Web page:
"With the additions of this new building and several faculty positions funded under FSU's 'Pathways of Excellence' initiative, we will be among the nation's best research centers in advanced composites."
FSU breaks ground on groundbreaking building
By Barry Ray
With the ceremonial scooping of several shovelfuls of dirt, Florida State University has broken ground on a new facility that could vault FSU to the top of the list of American universities specializing in the research of new materials.
Artist's rendering of Materials Research Building
FSU administrators, joined by Tallahassee-area economic development officials, celebrated the groundbreaking of the new Materials Research Building in Tallahassee's Innovation Park on Monday, May 21.
"With the additions of this new building and several faculty positions funded under FSU's 'Pathways of Excellence' initiative, we will be among the nation's best research centers in advanced composites," said Kirby Kemper, vice president of Research at FSU. "This truly marks the beginning of the next generation of lightweight, high-performance composite materials."
The $17 million building, which is scheduled to be ready by fall 2008, will be a two-story, 44,000-square-foot facility that houses 13 laboratories for the design, processing and characterization of advanced materials and systems. When completed, it will house FSU's Center of Excellence in Advanced Materials, which was established in November 2006 through a $4 million grant from the State University System's Board of Governors.
The new facility also will be the first LEED-certified building to be constructed by FSU. LEED, short for the Leadership in Energy and Environmental Design Green Building Rating System, is the nationally accepted benchmark for the design, construction and operation of high-performance, environmentally responsible buildings.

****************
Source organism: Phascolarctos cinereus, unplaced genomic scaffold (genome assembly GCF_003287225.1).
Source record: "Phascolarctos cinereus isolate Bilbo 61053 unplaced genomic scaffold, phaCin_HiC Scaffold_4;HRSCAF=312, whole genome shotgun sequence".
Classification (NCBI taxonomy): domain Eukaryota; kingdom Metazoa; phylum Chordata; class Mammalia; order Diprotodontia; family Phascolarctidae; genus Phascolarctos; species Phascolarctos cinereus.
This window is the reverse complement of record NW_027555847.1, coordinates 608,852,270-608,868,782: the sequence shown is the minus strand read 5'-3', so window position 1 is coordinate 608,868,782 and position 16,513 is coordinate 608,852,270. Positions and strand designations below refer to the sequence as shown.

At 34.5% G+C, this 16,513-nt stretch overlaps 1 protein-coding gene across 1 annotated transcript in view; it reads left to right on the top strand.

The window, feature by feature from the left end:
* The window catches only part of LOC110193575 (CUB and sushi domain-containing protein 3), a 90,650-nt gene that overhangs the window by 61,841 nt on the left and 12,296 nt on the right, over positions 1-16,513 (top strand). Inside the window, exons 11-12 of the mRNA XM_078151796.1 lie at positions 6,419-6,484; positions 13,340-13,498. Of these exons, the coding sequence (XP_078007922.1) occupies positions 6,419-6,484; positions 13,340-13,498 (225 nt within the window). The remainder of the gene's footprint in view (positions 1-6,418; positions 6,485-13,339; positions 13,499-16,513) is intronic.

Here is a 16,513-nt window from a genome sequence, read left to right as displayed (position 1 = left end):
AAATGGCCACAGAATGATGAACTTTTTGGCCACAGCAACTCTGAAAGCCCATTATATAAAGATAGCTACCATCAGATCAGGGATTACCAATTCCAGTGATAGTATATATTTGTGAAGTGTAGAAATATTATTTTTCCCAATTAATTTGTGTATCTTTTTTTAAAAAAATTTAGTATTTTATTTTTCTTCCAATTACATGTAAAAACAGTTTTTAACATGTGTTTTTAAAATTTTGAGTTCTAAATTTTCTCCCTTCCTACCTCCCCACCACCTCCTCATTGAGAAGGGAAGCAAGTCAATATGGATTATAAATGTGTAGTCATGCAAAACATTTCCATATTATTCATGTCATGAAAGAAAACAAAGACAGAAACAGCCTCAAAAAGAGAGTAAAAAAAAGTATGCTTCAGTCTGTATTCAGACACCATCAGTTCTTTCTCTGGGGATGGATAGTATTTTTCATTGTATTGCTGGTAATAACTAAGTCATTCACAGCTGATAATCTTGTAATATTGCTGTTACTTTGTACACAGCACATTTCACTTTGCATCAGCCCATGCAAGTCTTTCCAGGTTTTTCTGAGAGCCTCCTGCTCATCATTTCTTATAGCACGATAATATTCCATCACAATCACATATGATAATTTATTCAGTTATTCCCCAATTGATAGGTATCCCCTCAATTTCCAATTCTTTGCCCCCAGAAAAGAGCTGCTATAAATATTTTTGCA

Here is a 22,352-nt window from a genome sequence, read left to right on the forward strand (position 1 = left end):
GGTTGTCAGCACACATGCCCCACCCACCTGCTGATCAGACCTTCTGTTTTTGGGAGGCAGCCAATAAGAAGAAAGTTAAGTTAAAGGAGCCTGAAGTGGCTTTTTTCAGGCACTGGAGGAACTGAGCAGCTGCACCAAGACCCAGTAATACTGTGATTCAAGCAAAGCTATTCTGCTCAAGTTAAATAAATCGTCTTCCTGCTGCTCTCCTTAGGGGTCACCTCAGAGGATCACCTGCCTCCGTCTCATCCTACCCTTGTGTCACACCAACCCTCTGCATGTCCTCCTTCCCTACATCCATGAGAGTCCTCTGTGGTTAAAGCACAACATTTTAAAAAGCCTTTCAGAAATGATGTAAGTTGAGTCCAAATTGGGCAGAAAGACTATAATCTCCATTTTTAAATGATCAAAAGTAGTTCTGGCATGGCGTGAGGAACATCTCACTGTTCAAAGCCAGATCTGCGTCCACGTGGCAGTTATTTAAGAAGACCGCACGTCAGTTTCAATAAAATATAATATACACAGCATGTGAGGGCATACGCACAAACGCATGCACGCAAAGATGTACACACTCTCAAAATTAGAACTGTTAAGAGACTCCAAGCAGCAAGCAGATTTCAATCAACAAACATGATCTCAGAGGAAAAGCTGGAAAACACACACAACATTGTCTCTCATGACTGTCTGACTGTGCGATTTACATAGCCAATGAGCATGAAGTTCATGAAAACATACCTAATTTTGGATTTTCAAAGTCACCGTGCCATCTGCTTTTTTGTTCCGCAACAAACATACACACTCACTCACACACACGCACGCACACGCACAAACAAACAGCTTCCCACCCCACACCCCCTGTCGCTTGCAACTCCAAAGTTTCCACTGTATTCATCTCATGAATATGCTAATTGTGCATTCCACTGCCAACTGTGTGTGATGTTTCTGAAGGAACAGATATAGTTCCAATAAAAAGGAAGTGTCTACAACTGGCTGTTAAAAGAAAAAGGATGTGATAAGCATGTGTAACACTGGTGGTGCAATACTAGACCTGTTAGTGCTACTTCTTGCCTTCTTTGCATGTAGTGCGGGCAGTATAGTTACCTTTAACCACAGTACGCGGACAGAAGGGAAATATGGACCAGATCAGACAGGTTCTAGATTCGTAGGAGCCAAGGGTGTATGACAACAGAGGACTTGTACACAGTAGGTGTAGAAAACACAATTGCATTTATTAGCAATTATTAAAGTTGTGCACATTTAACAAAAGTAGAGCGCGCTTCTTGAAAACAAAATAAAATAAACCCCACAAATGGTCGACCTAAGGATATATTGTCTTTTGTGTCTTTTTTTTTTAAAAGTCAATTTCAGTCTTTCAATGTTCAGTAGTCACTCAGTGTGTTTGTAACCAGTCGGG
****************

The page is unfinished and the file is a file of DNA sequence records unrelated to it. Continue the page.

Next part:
"Working closely with many industrial partners, our research will benefit the aerospace, auto, defense, electronics and wind-energy industries by providing lightweight, safe, energy-efficient and cost-effective composite systems," said Ben Wang, the Simon Ostrach Professor of Engineering at the Florida A&M University-Florida State University College of Engineering and director of the Center of Excellence in Advanced Materials.
"This building also will provide the resources for us to provide work-force training to attract industry and create jobs in the area," Wang said.
The new Materials Research Building will be located on Levy Avenue, adjacent to FSU's National High Magnetic Field Laboratory, Applied Superconductivity Center and Center for Advanced Power Systems, as well as the FAMU-FSU College of Engineering. The new building's proximity to those facilities is seen as one of the advantages of the location.
"Materials research, by its very nature, is multidisciplinary, involving basic sciences such as chemistry and physics, as well as various branches of engineering," Kemper said. "Building the new research facility in an area where so much cutting-edge work already is taking place will provide a healthy environment for the sharing of new ideas and approaches."
Even before the establishment of the Center of Excellence in Advanced Materials, FSU already was recognized for the innovative efforts of several facilities devoted to materials science. Among them:
"When you add all of our various research components together, it's clear that FSU is reaching critical mass in the field of materials science," Kemper said. "Once the new Materials Research Building is complete, I believe we'll be recognized as one of, if not the, preeminent university in the nation in this critical area of research."